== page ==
Retailers, consumers and prices
Wal-Mart shows its strength on Black Friday
Early bird buyers with shopping carts stuffed with toys, electronics and clothes stood 10 deep in checkout lines and the parking lot was packed with cars at 7:30 in the morning. In Valley Stream, Long Island, the crush turned tragic when a temp worker was killed by the crowd surging through a Wal-Mart’s doors.
The Friday after Thanksgiving, known as Black Friday, kicks off the Christmas shopping season and marks what is traditionally the busiest retail day of the year. But what began to emerge from shoppers’ stories was that even if they were willing to look for deals elsewhere, they kept coming back to Wal-Mart.
Marathon shoppers April Richards, 26, and her mom, Diana Eichhorn, 49, started their holiday gift hunt at the Thanksgiving Day sale at Kmart, which was out of the pajamas they hoped to buy. From there they went to Arundel Mills, that features outlet and discount stores, at midnight. They also stopped by Kohl’s at 4 a.m.
But at Wal-Mart they found deals on everything from a sewing machine to $8 jeans and $4 pajamas. The duo said the store’s discounts were so good that they bought jeans and other items that they normally would have purchased elsewhere.
Wal-mart is expected to be one of the few companies to prosper this holiday shopping season, which is feared to be the weakest since the early 1990s as a credit freeze and home price implosion hit consumers’ wallets.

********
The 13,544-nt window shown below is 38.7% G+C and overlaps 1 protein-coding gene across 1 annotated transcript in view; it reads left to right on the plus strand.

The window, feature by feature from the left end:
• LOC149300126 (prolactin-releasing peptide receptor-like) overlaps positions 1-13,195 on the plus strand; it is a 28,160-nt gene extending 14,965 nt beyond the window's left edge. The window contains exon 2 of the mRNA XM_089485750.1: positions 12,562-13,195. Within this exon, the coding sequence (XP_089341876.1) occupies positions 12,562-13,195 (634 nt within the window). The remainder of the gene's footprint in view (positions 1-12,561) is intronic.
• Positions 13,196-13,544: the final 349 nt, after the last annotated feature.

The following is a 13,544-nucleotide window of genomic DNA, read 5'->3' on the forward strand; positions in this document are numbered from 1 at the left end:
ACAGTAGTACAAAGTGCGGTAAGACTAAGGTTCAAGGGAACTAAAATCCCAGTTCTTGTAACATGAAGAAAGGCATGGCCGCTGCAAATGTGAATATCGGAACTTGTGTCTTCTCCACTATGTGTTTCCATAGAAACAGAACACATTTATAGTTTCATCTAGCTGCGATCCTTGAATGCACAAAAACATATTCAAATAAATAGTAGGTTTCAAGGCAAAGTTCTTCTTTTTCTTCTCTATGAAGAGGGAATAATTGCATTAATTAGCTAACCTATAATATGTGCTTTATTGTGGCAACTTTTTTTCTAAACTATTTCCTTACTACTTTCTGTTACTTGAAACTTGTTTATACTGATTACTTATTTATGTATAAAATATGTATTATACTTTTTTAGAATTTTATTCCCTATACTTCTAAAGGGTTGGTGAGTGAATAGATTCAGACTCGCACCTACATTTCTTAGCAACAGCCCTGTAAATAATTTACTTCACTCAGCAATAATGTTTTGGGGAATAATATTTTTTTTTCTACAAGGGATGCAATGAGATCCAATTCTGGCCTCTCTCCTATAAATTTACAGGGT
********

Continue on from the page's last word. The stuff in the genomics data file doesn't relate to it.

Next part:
In Oakland, California, shoppers who lined up in the darkness to be first to get their hands on deals when the store opened at 5 a.m. sprinted for the electronics and computer departments.
Back in Maryland, Adel Beshai, 42, said he arrived at a Wal-Mart at 6:30 in the morning knowing that he could get a low price on a flat-screen television. He walked out with a 50-inch Samsung for a little less than $900.
Beshai, who lost his carpentry job about a year ago and now drives a taxi, said he is not trimming his holiday budget. He still plans to take his four children to the stores to pick out what they want for gifts.
“It’s our life,” Beshai said. “We cannot die because the economy is down.”
The scene was more subdued across the street at Target, where the registers were not as busy ringing up sales and few lines had more than two people waiting.
Still, the store’s electronics department was busy.
In the Target parking lot, Alice Hughes, 45, said her purchases included an $89 digital camera.
Hughes said she was expecting to see more people at Target. “They need more people to be out so they will probably lower prices,” she said.
In addition to buying the treadmill at Sears, Hughes bought a 32-inch flat screen TV.
At JCPenney, she bought a $60 coat for herself and a $30 leather coat for her daughter.
Still, Hughes said she was not overly impressed with the prices.
Jamal Bullock, 30, has already learned that lesson.
In the Target parking lot after buying a stand for his new television, Bullock said he was headed to Best Buy later in the afternoon to get a refund after the flat-screen TV he bought last week for $1,499. Its price has already fallen to $1,299.